Who Can Form an LLC? Everything You Need to Know
Who can form an LLC? A small business owner who drafts an articles of organization and pays the filing fee can create an LLC.3 min read
2. LLC Definition
3. LLC Taxation
4. LLC Benefits
5. LLC Fees
Who can form an LLC? A small business owner who drafts an articles of organization and pays the filing fee can create an LLC. Creating an LLC is a big step and comes with various benefits and drawbacks, depending on your business goals. With that, you have other options available aside from creating an LLC, such as registering a corporate entity. However, LLCs come with fewer formalities, and you are free to tailor an LLC management structure how you see fit.
Managing a business is a time-consuming process, and it was one of the reasons why the LLC was created in the 1970s. The LLC structure was designed to give small business owners the flexibility to operate a business without extensive requirements, as is the case with a corporate entity.
LLC Creation Process
Most states only require a fee and an articles of organization to register an LLC. Moreover, you may have the option of filing online, including the filing of annual documents. If you own a partnership or sole proprietorship, you should consider transitioning into an LLC because it gives you more legal protections, and you can still retain the small business aspect of your operations.
An LLC is a legal entity that gives owners various limited protections in the same manner as a corporation. LLCs resemble partnerships, but the personal assets of owners are protected from court judgments in the event of litigation.
- Note: LLCs are most notable for pass-through taxation. Pass-through taxation occurs when profits and losses flow from the business entity to individual members to file on their personal tax returns. LLCs do not pay business income taxes.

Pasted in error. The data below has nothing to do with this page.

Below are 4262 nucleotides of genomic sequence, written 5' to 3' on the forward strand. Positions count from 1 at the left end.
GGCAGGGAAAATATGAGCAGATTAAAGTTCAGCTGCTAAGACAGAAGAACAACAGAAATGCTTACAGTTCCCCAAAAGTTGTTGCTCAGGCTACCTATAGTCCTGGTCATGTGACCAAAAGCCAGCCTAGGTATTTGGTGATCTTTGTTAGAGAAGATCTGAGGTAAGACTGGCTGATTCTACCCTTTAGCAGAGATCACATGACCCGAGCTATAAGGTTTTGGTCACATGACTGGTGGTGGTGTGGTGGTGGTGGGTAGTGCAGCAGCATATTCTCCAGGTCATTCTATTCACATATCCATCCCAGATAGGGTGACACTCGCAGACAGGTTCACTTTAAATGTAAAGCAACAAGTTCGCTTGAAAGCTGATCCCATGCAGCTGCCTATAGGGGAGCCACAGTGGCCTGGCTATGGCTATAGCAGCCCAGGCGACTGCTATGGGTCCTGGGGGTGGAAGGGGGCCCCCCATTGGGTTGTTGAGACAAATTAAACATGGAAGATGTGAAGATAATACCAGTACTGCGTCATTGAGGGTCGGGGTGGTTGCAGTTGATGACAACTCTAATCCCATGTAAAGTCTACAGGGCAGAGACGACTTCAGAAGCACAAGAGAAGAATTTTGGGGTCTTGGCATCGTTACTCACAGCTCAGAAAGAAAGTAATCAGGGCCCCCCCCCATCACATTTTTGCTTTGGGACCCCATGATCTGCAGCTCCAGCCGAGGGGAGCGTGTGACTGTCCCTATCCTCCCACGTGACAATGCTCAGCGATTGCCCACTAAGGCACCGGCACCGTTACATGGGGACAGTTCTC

Regarding sole-member LLCs, pass-through taxation means that he or she will submit a Schedule SE for self-employment taxation and a Schedule C to record deductions and revenues. For multi-member LLCs, matters can get more complex. For instance, you need to file a partnership-based return known as 1065, including a separate K-1 for each LLC member to use on their individual tax returns. The K-1 form shows the following:
- Profit allocations
The pass-through feature also allows members to deduct losses against other income sources. For individuals holding liens against businesses cannot seize personal assets of the members in most states. With that, LLC legal safeguards do not apply to illegalities committed by the owners, and courts can remove protections in cases of negligence or fraud.
Unlike corporations, LLCs are not considered a distinct legal entity and cannot be taxed. Therefore, owners must choose the appropriate taxation for their business. For instance, LLC owners can also choose to be taxed as either an S or C corporation.
Choosing a C corp tax structure means that the LLC would pay business income taxes in the same way as a standard corporation. Choosing an S corp tax method affords owners the same pass-through taxation method, and owners can use the S corp system to reduce his or her self-employment tax balance.
- Note: An S corp is a tax-based entity and not a separate legal corporate entity. Rather, it is a tax-based designation from the IRS, and LLC owners must submit Form 2553 to the IRS if they wish to obtain the S corp classification.
When it comes to tax benefits, LLCs can be placed in living trusts, which provides various tax advantages and allows for efficient estate planning. However, such a topic can get highly complicated, and you should talk with an attorney before embarking on such a strategy.
LLCs yield a wide array of benefits to LLC owners. For instance, LLCs permit an unlimited amount of owners, and there are no restrictions on who can be an owner. The most notable benefit is choosing a tax classification, especially a corporate designation. Choosing a corporate designation makes sense for two primary reasons:
- The business is involved in high-risk activity that could open it to potential lawsuits, or the piling of large debts
- LLC owners have a great deal of personal assets that they want to safeguard
States have varying legal requirements regarding LLC registration. Certain states charge annual taxes and fees that could be a hindrance to business owners. For instance, California charges an $800 yearly tax, in addition to annual fees ranging from $900 to $11,760 based on annual income surpassing $250,000.
Who can form an LLC? If you have more questions on LLCs, submit your legal inquiry to our UpCounsel marketplace. UpCounsel’s lawyers will give you more information on the LLC filing process, including the necessary maintenance procedures you need to be aware of in your state. In addition, they will help you determine if an LLC is the right choice for your business goals.